Flashcards in Diseases of Unknown Origin/Miscellaneous Disorders Deck (33):
What % of patients with Sarcoidosis have pulmonary involvement?
What are the stages of sarcoidosis?
Stage 0: no radiographic findings
Stage 1: hilar adenopathy only
Stage 2: hilar adenopathy with parenchymal involvement
Stage 3: parenchymal involvement only
Stage 4: Fibrotic changes -- pulmonary insufficiency
What is the distribution of sarcoidosis?
What syndrome is associated with sarcoidosis when erythema nodosum is also present and what is the triad?
- erythema nodosum
- hilar adenopathy
Which stages have the best prognosis?
Stage 0 & 1
Sarcoidosis affects which organs/body systems?
- Nervous system
What are the radiographic findings associated with usual interstitial pneumonia (UIP)?
- reticular opacities
- traction bronchiectasis
- irregular fibrosis
- ground-glass opacity
What is the pathology with desquamative interstitial pneumonia?
Alveoli that fill with macrophages. There is a strong association with smoking.
This pneumonia is thought to represent the end stage of respiratory bronchiolitis interstitial lung disease.
Lymphocytic interstitial pneumonia (LIP) most commonly occurs in patients with which pre-existing disease?
Autoimmune (particularly Sjogrens syndrome and AIDS)
Bronchiolitis obliterans organizing pneumonia is now referred by what name?
Cryptogenic Organizing pneumonia (COP)
What characterizes cryptogenic organizing pneumonia from other pneumonia?
Presence of granulation tissue in the alveolar ducts, alveoli AND bronchiolar lumen.
What is the preferred distribution of BOOP and what is its appearance?
Peripheral, subpleural and peribronchovascular.
Patchy consolidation or ill-defined nodules.
What is a rare, yet pathognomonic radiographic sign for BOOP?
Reverse halo sign (atoll sign) -- ground glass opacity surrounded by denser ring of consolidation.
Luminal occlusion/stenosis of the bronchioles as a result of submucosal and peribronchiolar inflammation & fibrosis (WITHOUT granulation tissue or polyps/polyposis) is the pathology for which condition?
Obliterative bronchiolitis (not to be confused with BOOP which does have granulation tissue).
What is the M/C/C for cryptogenic organizing pneumonia?
Idiopathic mostly (but pulmonary infection and collagen vascular diseases are also causes).
Which syndrome is an aggressive form of idiopathic pulmonary pneumonitis and fibrosis and has a poor prognosis (death within 1 year)?
Hamman-Rich syndrome (Acute interstitial pneumonitis)
Which condition is almost exclusively found in women of child-bearing age and can present with chylous pleural effusions and pneumothorax from ruptured cysts?
What is the pathogenesis of lymphangioleiomyomatosis and which other condition can the pulmonary findings mimic?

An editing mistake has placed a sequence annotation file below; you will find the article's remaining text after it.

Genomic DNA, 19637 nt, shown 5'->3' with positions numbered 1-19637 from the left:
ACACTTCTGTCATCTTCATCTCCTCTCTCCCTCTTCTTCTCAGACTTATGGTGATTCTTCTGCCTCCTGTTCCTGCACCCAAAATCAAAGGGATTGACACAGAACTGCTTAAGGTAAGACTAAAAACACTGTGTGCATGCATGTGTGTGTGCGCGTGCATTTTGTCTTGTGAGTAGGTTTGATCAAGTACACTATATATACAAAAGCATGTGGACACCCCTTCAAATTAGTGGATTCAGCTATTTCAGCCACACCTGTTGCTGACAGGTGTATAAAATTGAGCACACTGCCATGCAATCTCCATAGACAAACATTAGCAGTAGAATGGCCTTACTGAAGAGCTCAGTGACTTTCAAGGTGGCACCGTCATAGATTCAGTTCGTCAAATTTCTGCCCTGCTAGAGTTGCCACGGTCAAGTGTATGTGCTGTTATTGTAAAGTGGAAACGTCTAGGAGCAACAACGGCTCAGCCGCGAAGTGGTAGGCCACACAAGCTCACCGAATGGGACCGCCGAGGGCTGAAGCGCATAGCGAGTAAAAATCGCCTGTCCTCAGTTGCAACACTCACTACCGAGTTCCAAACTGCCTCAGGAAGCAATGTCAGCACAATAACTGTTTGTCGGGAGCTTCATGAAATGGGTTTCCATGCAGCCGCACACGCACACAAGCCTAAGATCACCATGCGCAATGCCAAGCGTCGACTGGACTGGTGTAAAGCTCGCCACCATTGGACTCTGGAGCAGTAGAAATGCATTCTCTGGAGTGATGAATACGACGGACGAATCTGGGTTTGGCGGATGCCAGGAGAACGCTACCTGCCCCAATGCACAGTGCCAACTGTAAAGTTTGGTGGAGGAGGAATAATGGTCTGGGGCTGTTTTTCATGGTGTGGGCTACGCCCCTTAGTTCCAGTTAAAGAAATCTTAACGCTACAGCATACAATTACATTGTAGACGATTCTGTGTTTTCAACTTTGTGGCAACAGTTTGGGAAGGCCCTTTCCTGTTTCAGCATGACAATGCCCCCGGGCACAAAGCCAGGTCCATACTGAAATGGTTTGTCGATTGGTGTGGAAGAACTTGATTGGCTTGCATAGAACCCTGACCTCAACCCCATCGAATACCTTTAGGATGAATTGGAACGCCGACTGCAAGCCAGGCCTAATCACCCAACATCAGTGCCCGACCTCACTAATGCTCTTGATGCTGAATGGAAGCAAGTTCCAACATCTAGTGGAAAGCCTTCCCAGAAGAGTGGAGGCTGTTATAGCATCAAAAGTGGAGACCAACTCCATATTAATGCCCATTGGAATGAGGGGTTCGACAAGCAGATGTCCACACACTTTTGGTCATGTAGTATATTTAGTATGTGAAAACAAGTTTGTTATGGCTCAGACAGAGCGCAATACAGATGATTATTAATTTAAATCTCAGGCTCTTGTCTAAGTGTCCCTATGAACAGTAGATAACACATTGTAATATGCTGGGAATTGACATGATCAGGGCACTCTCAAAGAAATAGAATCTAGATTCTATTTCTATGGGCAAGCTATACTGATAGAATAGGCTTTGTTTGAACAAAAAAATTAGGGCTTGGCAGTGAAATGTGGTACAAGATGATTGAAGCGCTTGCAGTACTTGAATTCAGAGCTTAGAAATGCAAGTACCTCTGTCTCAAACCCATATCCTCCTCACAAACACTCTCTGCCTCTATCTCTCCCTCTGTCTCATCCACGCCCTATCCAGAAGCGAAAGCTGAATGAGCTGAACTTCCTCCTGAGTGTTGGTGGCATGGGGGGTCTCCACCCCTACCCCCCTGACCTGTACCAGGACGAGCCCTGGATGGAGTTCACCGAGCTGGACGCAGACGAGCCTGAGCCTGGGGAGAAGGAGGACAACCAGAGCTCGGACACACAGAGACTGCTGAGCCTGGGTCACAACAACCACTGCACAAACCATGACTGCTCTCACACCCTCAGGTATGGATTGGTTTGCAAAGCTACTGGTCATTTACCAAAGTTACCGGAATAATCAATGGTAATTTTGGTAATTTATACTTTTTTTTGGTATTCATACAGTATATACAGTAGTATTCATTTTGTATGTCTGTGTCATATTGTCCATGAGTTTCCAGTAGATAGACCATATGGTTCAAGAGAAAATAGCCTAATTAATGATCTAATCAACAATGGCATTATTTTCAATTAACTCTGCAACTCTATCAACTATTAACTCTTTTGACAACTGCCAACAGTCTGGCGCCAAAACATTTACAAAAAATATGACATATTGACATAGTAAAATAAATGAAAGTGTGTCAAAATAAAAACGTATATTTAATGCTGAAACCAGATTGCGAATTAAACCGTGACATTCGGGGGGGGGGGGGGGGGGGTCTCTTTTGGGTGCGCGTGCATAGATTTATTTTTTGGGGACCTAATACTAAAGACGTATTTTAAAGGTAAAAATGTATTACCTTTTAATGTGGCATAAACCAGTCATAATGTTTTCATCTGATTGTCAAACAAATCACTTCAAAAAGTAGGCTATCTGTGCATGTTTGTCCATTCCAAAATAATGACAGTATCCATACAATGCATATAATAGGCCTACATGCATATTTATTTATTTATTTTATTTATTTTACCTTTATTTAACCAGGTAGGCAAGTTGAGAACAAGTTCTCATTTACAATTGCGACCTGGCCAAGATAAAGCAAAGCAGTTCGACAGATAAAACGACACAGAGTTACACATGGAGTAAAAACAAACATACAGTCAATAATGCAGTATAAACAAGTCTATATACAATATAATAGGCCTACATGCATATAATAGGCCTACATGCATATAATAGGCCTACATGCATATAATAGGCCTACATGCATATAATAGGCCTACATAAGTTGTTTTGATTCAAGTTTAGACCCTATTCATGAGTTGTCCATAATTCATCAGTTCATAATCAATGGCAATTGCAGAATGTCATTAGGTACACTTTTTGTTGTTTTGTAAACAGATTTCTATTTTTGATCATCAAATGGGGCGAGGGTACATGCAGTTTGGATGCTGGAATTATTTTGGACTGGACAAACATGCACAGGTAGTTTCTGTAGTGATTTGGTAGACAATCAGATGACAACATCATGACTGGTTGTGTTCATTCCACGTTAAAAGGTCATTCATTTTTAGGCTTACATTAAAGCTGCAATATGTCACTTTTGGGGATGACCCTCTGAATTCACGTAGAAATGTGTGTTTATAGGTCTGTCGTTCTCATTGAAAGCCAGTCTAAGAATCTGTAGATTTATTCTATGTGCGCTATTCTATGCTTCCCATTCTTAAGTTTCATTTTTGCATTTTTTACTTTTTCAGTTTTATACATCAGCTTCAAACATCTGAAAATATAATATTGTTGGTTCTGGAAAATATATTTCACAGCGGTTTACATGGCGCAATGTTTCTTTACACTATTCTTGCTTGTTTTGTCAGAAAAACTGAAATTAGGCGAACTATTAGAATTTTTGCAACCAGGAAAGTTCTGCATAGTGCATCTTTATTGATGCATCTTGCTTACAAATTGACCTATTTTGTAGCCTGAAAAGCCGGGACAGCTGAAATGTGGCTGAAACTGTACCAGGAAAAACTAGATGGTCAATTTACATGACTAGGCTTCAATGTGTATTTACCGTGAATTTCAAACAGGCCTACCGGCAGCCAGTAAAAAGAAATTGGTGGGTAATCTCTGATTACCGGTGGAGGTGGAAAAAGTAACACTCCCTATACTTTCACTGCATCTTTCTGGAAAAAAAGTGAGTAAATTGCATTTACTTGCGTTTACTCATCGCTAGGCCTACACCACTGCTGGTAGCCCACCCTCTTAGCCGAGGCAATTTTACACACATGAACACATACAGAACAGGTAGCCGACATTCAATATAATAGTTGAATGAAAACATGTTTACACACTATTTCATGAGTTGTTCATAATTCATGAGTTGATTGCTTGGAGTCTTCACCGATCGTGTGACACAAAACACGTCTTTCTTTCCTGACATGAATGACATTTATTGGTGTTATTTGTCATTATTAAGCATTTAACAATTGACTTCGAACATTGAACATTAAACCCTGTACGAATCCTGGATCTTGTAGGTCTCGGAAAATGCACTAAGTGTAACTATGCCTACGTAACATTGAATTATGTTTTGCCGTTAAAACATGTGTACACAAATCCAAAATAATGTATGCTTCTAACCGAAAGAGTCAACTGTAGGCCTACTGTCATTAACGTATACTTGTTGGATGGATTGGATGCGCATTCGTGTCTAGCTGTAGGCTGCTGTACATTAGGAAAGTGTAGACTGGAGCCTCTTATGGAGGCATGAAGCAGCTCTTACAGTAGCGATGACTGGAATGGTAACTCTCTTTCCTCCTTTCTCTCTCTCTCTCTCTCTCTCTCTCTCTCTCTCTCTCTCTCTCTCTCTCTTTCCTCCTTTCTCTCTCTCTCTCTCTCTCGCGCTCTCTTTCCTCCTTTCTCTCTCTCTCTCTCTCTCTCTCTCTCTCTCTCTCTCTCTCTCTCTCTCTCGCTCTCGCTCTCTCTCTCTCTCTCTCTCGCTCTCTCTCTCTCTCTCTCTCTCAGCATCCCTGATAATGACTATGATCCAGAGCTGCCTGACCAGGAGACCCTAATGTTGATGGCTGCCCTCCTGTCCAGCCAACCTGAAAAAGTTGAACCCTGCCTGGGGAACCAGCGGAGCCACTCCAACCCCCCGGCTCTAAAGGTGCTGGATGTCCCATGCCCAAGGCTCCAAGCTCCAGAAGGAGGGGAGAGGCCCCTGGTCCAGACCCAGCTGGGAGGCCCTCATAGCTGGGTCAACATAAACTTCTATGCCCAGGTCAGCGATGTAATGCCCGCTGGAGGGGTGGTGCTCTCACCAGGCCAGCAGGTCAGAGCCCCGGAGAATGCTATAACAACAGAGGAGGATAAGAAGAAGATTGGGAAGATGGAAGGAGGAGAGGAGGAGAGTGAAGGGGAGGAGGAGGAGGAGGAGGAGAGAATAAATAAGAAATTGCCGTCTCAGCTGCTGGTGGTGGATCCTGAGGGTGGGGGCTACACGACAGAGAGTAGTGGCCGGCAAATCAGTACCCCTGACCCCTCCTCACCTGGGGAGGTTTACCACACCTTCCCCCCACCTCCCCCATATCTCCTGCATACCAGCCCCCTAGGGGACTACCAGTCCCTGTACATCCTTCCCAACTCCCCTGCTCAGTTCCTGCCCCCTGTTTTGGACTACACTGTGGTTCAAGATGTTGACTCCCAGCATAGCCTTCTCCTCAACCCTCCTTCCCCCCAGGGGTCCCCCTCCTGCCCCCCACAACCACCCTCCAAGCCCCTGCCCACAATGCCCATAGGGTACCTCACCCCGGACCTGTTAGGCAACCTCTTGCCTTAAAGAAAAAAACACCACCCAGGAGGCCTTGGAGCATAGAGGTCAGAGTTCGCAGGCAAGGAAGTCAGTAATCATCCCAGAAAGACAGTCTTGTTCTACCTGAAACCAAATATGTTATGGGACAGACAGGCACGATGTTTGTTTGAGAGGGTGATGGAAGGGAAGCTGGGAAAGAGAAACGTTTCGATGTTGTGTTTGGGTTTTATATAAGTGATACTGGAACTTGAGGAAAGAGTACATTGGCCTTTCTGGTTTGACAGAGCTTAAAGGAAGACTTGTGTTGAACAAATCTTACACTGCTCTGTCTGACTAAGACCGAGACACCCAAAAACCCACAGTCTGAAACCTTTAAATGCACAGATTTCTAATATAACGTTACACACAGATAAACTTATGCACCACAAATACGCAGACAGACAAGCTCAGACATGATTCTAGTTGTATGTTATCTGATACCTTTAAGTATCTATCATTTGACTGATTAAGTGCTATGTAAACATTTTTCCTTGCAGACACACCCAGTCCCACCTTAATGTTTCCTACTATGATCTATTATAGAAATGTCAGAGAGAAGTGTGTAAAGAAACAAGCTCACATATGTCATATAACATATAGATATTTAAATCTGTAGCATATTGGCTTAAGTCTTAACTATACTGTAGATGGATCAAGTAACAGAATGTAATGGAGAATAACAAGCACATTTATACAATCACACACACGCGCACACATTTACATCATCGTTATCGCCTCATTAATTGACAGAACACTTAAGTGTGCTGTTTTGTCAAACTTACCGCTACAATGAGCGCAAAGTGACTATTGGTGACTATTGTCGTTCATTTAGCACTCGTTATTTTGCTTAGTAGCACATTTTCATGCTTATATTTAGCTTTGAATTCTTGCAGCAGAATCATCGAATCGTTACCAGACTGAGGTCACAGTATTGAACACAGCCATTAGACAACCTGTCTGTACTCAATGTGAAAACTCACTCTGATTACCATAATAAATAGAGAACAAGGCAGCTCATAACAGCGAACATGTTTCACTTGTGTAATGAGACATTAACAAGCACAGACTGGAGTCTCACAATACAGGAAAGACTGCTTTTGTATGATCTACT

Progressive proliferation of spindle cells, resembling immature smooth muscle. Proliferation of the cells along the bronchioles causes air trapping --> cysts.
Radiographically, can present very similar to pulmonary tuberous sclerosis.
Pulmonary histiocytosis X:
a) How does it present?
b) Who does it present in?
c) Where does it present?
a) Granulomatous nodules along peribronchial tracts --> reticular/nodular/cystic pattern
b) Young or middle-aged; 90% are smokers
c) Mid to upper lobes
Which idiopathic condition presents with diffuse microliths?
What is its clinical presentation and what is the component of the microliths?
Pulmonary alveolar microlithiasis.
Usually an incidental finding (until late stage where there may be respiratory failure).
Microliths = calcium phosphate.
What is the aka for Riley-Day syndrome?
What is the pathogenesis of familial dysautonomia?
Where is its common distribution?
Malfunction of the autonomic nervous system resulting in hypersecretion of mucous glands - causing repeated bouts of pneumonia. Seen exclusively in Jewish descent.
M/C seen in right upper lobe.
What is the M/C complication of blunt chest trauma?
What is the name of the condition where the whole lung/lobe is twisted 180 degrees?
What are 3 causes for this?
a) Spontaneous -- have other pulmonary/diaphragmatic abnormalities
b) Post-traumatic -- severe compressive trauma to thoracic cage
c) After thoracic surgery
Where is the M/C location for a fracture of the trachea/bronchi?
Right side -- main stem bronchi; 1-2cm distal to carina; parallel to cartilage rings
Fractures of the trachea and bronchi are usually accompanied by what other finding (other than pneumomediastinum)?
Fracture upper 3 ribs.
What is the main source of mediastinal hemorrhage?
Bleeidng from aorta
Where is the M/C location for an aortic rupture?
Aortic isthmus (90%) -- immediately distal to the origin of the left subclavian artery.
What is the non-traumatic mechanism for a ruptured diaphragm?
Sudden increase in intra-thoracic or intra-abdominal pressure against a fixed diaphragm.
What side is a ruptured diaphragm M/C?
Left (will see stomach and colon in thorax)
What is the M/C/C for acute mediastinitus?
Where is the M/C location for an esophageal rupture?
Below the cricopharyngeal muscle.